It is an exciting time to be part of the Ministry of Transport, as the transport sector is on the cusp of extraordinary changes. While new technology may create major shifts in when, where or how people and goods travel, the fundamental role of transport will not change any time soon.
Transport is a great social and economic enabler – and the Government will continue to need a high-performing Ministry, capable of guiding and coordinating the wider transport sector. That is why the Ministry values bold and collaborative leadership, where staff and stakeholders are invested in our work, and the Ministry as a whole enables New Zealanders to flourish.
Our contribution towards the Minister’s priorities for transport
Supporting regional development and urban growth
Transport plays a strong role in encouraging regional development, and the Ministry continues to oversee a sizable Crown investment in strengthening regional transport connections. Our work in negotiating international air service agreements and managing joint venture regional airports also helps to expand the range of opportunities that are available for tourist operators and exporters.
Meanwhile, infrastructure in high-growth urban areas – particularly Auckland – is under increasing pressure. In addition to working on the next Government Policy Statement, which will guide transport funding for the decade to 2028, we were a key partner in the Auckland Transport Alignment Project, which saw central and local government agree an approach to tackle Auckland’s transport challenges.
The 2016/17 year has also seen substantial damage to transport networks caused by the Kaikoura earthquakes, and it will take some time for this infrastructure to be fully reinstated.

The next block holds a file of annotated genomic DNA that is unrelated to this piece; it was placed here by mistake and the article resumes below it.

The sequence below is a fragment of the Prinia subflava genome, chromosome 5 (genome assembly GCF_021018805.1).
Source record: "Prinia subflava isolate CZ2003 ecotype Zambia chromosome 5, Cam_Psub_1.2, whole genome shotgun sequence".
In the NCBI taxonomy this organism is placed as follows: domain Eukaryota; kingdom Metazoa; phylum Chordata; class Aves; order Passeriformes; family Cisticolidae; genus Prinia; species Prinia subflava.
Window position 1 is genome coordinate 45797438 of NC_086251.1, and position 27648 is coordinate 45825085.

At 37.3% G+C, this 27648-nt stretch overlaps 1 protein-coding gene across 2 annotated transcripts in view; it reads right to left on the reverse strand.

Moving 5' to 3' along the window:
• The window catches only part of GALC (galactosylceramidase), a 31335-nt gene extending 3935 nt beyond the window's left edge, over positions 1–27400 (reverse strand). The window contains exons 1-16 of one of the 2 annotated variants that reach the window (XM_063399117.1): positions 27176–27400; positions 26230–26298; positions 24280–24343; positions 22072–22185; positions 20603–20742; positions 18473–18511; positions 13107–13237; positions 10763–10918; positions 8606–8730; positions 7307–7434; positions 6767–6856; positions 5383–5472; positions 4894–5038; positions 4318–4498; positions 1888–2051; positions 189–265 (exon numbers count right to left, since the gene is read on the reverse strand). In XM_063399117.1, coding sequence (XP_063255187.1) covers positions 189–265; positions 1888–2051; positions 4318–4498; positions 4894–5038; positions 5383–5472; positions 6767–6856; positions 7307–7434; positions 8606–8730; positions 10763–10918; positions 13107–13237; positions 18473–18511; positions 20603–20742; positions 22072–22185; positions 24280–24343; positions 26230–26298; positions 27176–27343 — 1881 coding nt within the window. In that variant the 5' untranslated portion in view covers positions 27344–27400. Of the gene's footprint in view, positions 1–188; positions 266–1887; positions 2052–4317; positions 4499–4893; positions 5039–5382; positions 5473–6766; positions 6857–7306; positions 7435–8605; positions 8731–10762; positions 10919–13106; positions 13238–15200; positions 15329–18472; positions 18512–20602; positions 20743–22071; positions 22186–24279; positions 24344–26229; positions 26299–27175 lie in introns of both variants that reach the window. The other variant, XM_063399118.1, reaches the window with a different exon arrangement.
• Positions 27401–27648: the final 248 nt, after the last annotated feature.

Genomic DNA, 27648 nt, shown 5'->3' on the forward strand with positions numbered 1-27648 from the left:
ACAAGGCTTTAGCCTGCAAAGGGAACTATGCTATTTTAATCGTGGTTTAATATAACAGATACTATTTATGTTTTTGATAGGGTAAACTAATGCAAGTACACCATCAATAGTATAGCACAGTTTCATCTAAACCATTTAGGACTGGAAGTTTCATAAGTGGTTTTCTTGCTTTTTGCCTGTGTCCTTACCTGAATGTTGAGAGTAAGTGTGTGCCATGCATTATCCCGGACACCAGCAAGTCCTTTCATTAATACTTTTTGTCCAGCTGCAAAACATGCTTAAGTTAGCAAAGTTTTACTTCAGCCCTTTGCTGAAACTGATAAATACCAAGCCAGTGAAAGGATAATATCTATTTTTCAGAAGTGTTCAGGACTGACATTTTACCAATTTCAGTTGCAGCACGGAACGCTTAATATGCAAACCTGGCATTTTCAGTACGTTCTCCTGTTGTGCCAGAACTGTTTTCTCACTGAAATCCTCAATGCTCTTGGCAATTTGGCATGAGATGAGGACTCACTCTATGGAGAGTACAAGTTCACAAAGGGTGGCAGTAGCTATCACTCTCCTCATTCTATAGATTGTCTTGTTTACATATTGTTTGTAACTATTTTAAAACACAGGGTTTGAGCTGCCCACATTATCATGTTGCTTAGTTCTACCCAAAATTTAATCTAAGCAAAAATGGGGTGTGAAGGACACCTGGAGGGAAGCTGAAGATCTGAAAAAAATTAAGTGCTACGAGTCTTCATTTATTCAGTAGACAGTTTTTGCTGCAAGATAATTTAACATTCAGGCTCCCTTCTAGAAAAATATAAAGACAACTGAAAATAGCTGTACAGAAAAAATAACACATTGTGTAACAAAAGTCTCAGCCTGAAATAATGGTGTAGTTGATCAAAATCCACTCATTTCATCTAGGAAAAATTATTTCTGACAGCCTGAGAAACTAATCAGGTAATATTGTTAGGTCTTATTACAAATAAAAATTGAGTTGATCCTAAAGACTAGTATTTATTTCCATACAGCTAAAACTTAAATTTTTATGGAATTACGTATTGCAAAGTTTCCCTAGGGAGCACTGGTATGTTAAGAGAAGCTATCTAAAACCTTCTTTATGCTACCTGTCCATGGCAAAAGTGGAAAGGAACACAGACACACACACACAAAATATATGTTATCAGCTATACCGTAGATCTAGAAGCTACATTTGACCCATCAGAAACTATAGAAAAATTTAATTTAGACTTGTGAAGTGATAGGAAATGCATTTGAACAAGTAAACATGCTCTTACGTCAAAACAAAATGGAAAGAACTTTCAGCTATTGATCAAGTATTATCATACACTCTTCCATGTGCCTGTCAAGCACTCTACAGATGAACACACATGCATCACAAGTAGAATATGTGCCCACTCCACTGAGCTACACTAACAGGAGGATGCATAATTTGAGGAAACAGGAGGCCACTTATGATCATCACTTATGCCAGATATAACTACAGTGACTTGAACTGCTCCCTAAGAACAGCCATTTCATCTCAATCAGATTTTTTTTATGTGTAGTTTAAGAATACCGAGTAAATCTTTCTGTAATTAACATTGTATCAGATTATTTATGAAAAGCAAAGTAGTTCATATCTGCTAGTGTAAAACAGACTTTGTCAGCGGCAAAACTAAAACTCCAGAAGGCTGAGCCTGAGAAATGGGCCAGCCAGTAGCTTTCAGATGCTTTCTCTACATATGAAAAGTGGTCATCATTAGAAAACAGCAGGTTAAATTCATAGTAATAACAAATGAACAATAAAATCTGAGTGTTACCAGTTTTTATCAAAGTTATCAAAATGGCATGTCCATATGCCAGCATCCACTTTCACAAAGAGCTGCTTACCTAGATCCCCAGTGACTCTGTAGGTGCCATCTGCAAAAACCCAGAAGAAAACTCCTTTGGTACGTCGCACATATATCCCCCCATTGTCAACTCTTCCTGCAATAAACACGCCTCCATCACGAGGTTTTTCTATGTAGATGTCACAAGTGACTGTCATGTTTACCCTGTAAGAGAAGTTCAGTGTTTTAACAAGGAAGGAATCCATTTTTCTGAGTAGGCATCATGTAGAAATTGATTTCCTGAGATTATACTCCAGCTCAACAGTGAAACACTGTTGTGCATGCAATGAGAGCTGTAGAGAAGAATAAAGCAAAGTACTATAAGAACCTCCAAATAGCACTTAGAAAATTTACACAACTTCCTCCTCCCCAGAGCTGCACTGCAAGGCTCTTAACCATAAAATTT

The Ministry helped deliver urgent legislation that allowed a quick start to recovery work around Kaikoura, and is examining how New Zealand might best prepare for – and respond to – future natural disasters.
New technologies are transforming how people and products travel. In the years ahead, electric vehicles will become more common, while transport systems as a whole will become smarter, safer, and increasingly autonomous.
Businesses continue to develop new models for ride-sharing and vehicle-sharing, and everything is becoming capable of connecting digitally and sharing data – however New Zealand’s transport future will largely depend on our regulatory and funding decisions. The Ministry has continued to focus on delivering the Intelligent Transport Systems Technology Action Plan, which sets out how Government can best encourage the uptake of beneficial new technologies.
Improving performance and leadership of the transport sector
As the lead agency for transport policy, regulation and investment, this past year has also seen significant internal change, as we examined our systems and processes, and considered what will be required of us in the years ahead.
The Ministry has been implementing recommendations made in a number of reviews, commissioned after the discovery of fraud by a former senior manager. During 2016/17, the Serious Fraud Office has successfully prosecuted this case.
In August 2016 the Ministry moved to share Wellington accommodation with Statistics NZ, at 1 The Boulevard. This building was significantly damaged in the November 2016 earthquakes and it is not known when, or if, staff will be able to return. For the six weeks following the earthquake, Ministry staff were accommodated across Wellington by the NZ Transport Agency, Civil Aviation Authority, Maritime NZ, Datacom, the Automobile Association, Ministry of Business, Innovation and Employment and Airways. We are grateful for their hospitality. The Ministry is now located in medium-term accommodation while decisions are made on the longterm future of 1 The Boulevard.